Federal Government Considers Pandemic Risk Insurance Act, Again


A federally backed insurance program reintroduced in Congress Tuesday could protect businesses, and by extension property owners, from the next pandemic. 

Democratic Congresswoman Carolyn Maloney introduced a second version of her bill that would mandate insurers provide coverage for outbreaks of infectious diseases that the federal Department of Health and Human Services declares a “covered public health emergency,” according to the legislation.

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The program, dubbed the Pandemic Risk Insurance Act, would be administered by the Secretary of Treasury and calls for the government to shoulder 95 percent of insurers’ pandemic-related claims. 

Companies who see their businesses disrupted by a future pandemic would have to be offered coverage by insurers for a portion of 180 days’ fixed costs and payroll during a public health emergency where state or local governments require businesses to close, according to the bill’s text.

The ​​American Hotel & Lodging Association, NYC Hospitality Alliance, Real Estate Board of New York (REBNY) and other hospitality and property owner groups support the legislation because it could give small businesses the funds to cover rent costs during a pandemic. 

“Just as the terrorist attacks of 9/11 exposed a critical gap in the commercial insurance market 20 years ago, the coronavirus crisis has revealed the key role that insurance plays in the smooth functioning of New York City’s world-leading real estate market,” James Whelan, president of REBNY, said in a statement. “A newly created pandemic risk insurance program will help put New York City’s economic recovery on stronger footing by ensuring that the impacts of any future pandemic are more effectively managed, protecting jobs and economic activity.”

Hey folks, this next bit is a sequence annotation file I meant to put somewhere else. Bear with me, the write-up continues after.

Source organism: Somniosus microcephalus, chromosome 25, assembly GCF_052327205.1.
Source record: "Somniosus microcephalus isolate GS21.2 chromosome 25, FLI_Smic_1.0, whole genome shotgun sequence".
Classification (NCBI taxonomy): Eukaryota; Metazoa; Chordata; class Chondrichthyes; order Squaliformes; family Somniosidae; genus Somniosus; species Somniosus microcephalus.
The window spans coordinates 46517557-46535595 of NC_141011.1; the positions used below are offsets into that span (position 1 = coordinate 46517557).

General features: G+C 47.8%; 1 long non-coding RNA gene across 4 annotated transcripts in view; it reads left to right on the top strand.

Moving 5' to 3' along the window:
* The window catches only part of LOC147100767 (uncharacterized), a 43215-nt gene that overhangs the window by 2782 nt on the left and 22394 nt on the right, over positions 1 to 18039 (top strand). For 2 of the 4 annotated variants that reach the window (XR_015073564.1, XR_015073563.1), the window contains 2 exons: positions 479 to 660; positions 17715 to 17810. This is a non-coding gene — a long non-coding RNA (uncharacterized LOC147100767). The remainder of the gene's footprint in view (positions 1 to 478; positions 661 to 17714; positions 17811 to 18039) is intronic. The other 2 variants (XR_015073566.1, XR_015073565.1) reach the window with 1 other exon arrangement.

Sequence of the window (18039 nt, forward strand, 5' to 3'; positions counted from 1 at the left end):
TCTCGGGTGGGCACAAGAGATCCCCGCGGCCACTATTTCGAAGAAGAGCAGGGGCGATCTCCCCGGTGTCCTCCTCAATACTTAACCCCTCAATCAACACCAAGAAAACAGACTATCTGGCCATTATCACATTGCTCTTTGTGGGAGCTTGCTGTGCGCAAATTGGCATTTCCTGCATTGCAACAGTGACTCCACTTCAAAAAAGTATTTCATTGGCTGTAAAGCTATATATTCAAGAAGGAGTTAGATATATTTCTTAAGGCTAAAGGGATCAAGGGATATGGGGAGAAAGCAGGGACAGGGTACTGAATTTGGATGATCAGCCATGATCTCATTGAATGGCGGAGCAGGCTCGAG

A wave of landlords took to the court system to recoup rents from tenants who stopped paying during the pandemic. Mattress Firm, Bed Bath & Beyond, New York & Company, Knotel and celebrity chef Bobby Flay’s Bold Food were all sued last year by the companies’ landlords. In some cases including gym chain Equinox and retailer Gap, the property owners won out, with a judge ruling those retailers pay back thousands to millions of dollars in back rent. 

The bill itself is similar to the Terrorism Risk Insurance Act (TRIA), which has provided the commercial real estate industry with a backstop against losses from acts of terrorism since its enactment following the Sept. 11 attacks on the World Trade Center. The public-private partnership has helped to keep insurance costs low for developers, Commercial Observer reported.

But, unlike TRIA, there is no insurer deductible or post-event recoupment in the new bill. Insurance industry group American Property Casualty Insurance Association has opposed the legislation, saying it would make business interruption insurance unaffordable and that a global pandemic is impossible for the private market to insure against, Business Insurance reported.

The bill, which was first introduced in May 2020 and languished for months in Congress, would cover excess insurance, worker compensation, business interruptions, commercial general liability insurance and director and officer liability insurance, according to its text.

Celia Young can be reached at cyoung@commercialobserver.com.